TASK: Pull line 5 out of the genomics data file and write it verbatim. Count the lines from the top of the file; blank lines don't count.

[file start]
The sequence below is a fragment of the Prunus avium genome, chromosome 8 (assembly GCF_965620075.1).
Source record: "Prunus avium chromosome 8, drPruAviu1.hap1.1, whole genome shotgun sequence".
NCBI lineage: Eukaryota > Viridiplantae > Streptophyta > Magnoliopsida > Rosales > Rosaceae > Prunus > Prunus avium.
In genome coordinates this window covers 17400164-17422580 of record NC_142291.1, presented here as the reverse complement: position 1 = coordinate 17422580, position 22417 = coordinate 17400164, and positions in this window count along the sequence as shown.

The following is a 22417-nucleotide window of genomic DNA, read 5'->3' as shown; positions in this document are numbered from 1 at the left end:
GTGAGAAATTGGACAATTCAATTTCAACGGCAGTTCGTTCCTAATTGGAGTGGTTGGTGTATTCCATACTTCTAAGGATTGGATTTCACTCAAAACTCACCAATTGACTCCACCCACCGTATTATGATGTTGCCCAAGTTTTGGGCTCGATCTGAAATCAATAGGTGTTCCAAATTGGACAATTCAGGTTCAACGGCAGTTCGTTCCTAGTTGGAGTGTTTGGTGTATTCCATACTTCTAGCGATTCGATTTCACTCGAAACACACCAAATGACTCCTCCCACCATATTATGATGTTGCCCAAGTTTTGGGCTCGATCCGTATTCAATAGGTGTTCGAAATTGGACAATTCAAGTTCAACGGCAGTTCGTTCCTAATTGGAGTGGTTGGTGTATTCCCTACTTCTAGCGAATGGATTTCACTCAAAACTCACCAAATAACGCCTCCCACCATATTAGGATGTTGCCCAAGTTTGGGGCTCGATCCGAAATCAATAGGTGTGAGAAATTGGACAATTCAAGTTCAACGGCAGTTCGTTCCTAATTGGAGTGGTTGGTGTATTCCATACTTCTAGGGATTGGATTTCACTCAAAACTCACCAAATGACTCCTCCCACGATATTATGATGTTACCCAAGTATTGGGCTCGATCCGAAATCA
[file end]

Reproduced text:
The following is a 22417-nucleotide window of genomic DNA, read 5'->3' as shown; positions in this document are numbered from 1 at the left end: